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On the role of beliefs in observational flavor conditioning

On the role of beliefs in observational flavor conditioning
On the role of beliefs in observational flavor conditioning
In previous research (Baeyens, Vansteenwegen et al., 1996) we demonstrated that when observers consume a series of CS+ and CS?flavored drinks while simultaneously watching a videotaped model who synchronically drinks identical drinks and facially expresses his evaluation (dislike to CS+, neutral to CS?) of the liquids, the observers acquire a dislike for CS+ flavored relative to CS?flavored drinks. The aim of the present experiments was to test some predictions derived from a “direct conditioning” theory of such observational flavor learning. Using the same observational flavor conditioning procedure, we investigated (Exp. 1) the effect of manipulating the observers’ belief concerning the relationship between the drinks that they and the model were consuming (same/different/no information). Observational flavor conditioning was obtained when observers were led to believe that they were drinking the same drinks as the model did, and when they were not informed about this relationship, but not when told to be drinking different drinks. At the same time, however, the observers were not able to correctly identify the source of the model’s expression of dislike: They showed no CS-US contingency-awareness. Whereas the former finding suggests the causal involvement of conscious beliefs and cognitive inference processes in observational learning, the latter is more in line with the idea that the model’s facial expressions may act like a US’ which is automatically associated with the paired flavor CS+, without any involvement of conscious beliefs or cognitive inferences. These two crucial findings were replicated in Exp. 2. Also, we obtained evidence in this study that the belief manipulation affected learning through its influence on the observers’ attention for the model’s facial evaluative expressions. These results can be integrated either by a cognitive theory allowing the beliefs on which the inferences are based to be of an implicit nature, or by a “direct conditioning” theory that conceives of the US’ as an interpreted event, rather than as a mechanistically and invariantly acting physical entity.
1046-1310
183-203
Baeyens, Frank.
2ee7b9a4-966a-4c71-9fdb-3a2742a349e5
Eelen, Paul.
45b2d94e-71f5-4e28-a0ce-2fd775f53e2c
Crombez, Geert.
704e24df-10a6-4808-81ae-8ad87d8b8569
De Houwer, Jan.
38b6ce1b-80bf-4fa7-9a8a-0d57881f2795
Baeyens, Frank.
2ee7b9a4-966a-4c71-9fdb-3a2742a349e5
Eelen, Paul.
45b2d94e-71f5-4e28-a0ce-2fd775f53e2c
Crombez, Geert.
704e24df-10a6-4808-81ae-8ad87d8b8569
De Houwer, Jan.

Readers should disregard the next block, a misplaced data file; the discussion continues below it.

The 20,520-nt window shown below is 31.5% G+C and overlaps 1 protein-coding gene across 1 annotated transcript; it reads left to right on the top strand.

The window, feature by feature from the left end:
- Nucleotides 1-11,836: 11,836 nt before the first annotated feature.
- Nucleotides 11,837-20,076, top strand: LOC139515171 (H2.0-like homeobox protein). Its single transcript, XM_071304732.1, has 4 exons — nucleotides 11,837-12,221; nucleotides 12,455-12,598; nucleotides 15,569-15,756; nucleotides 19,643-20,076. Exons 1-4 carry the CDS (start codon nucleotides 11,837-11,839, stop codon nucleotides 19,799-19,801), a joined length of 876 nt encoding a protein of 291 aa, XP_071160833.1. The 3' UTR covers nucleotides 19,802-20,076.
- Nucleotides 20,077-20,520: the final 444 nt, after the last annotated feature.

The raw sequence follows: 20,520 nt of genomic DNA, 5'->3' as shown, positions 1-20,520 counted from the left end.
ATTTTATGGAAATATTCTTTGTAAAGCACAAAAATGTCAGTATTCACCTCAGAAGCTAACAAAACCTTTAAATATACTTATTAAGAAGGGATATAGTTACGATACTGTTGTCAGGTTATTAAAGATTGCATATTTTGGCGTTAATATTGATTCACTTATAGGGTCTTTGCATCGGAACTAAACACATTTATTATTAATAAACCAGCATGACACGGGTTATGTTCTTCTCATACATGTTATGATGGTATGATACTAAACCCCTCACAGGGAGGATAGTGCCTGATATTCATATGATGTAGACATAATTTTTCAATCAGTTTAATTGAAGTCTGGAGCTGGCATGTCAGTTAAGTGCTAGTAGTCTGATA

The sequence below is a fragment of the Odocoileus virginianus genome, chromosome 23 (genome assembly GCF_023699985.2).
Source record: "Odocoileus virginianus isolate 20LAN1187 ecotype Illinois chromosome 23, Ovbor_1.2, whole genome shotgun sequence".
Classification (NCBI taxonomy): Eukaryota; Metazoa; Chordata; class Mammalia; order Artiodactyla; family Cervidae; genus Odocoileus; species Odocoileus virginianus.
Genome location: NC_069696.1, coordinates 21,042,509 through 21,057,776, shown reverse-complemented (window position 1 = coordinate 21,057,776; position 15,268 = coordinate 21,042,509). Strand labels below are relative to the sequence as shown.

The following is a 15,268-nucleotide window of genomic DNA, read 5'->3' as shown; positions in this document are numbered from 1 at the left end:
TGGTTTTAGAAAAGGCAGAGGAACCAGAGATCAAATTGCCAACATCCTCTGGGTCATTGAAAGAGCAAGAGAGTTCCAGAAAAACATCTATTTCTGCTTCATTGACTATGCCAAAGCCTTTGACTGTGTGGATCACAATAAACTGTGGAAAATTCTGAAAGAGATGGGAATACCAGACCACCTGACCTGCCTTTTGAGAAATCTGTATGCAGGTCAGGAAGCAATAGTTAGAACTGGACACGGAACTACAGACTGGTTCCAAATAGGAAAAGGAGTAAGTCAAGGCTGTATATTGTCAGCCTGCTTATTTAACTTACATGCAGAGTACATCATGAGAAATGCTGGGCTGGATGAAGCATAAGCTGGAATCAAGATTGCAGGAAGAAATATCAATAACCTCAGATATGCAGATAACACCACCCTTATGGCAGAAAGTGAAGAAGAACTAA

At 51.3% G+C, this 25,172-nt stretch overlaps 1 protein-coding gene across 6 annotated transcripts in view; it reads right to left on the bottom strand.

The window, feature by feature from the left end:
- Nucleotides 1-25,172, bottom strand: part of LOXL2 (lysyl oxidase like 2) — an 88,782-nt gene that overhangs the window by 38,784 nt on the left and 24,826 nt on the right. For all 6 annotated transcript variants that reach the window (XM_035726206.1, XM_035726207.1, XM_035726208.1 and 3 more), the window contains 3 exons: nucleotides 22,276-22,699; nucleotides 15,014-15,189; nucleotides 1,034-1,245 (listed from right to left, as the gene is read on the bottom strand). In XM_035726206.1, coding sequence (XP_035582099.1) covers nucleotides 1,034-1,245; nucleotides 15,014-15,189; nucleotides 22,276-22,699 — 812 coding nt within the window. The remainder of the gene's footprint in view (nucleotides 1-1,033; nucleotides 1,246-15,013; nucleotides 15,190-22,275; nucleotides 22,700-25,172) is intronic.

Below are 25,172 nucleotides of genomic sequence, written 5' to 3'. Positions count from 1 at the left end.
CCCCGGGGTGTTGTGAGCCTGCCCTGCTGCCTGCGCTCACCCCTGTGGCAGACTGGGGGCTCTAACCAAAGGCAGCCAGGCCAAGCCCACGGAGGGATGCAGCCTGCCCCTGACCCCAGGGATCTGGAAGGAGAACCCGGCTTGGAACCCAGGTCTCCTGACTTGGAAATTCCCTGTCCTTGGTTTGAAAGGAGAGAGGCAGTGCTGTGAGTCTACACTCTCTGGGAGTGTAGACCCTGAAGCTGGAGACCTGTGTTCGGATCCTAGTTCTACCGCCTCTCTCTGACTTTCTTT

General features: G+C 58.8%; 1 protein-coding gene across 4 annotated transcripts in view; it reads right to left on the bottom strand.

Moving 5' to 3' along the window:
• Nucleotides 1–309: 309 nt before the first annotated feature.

38b6ce1b-80bf-4fa7-9a8a-0d57881f2795

Baeyens, Frank., Eelen, Paul., Crombez, Geert. and De Houwer, Jan. (2001) On the role of beliefs in observational flavor conditioning. Current Psychology, 20 (2), 183-203. (doi:10.1007/s12144-001-1026-z).

Record type: Article

Abstract

In previous research (Baeyens, Vansteenwegen et al., 1996) we demonstrated that when observers consume a series of CS+ and CS?flavored drinks while simultaneously watching a videotaped model who synchronically drinks identical drinks and facially expresses his evaluation (dislike to CS+, neutral to CS?) of the liquids, the observers acquire a dislike for CS+ flavored relative to CS?flavored drinks. The aim of the present experiments was to test some predictions derived from a “direct conditioning” theory of such observational flavor learning. Using the same observational flavor conditioning procedure, we investigated (Exp. 1) the effect of manipulating the observers’ belief concerning the relationship between the drinks that they and the model were consuming (same/different/no information). Observational flavor conditioning was obtained when observers were led to believe that they were drinking the same drinks as the model did, and when they were not informed about this relationship, but not when told to be drinking different drinks. At the same time, however, the observers were not able to correctly identify the source of the model’s expression of dislike: They showed no CS-US contingency-awareness. Whereas the former finding suggests the causal involvement of conscious beliefs and cognitive inference processes in observational learning, the latter is more in line with the idea that the model’s facial expressions may act like a US’ which is automatically associated with the paired flavor CS+, without any involvement of conscious beliefs or cognitive inferences. These two crucial findings were replicated in Exp. 2. Also, we obtained evidence in this study that the belief manipulation affected learning through its influence on the observers’ attention for the model’s facial evaluative expressions. These results can be integrated either by a cognitive theory allowing the beliefs on which the inferences are based to be of an implicit nature, or by a “direct conditioning” theory that conceives of the US’ as an interpreted event, rather than as a mechanistically and invariantly acting physical entity.

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Published date: June 2001

Identifiers

Local EPrints ID: 55506
URI: https://eprints.soton.ac.uk/id/eprint/55506
ISSN: 1046-1310
PURE UUID: 26f9d44a-4072-4a31-a770-c92549679191

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Date deposited: 31 Jul 2008
Last modified: 13 Mar 2019 20:36

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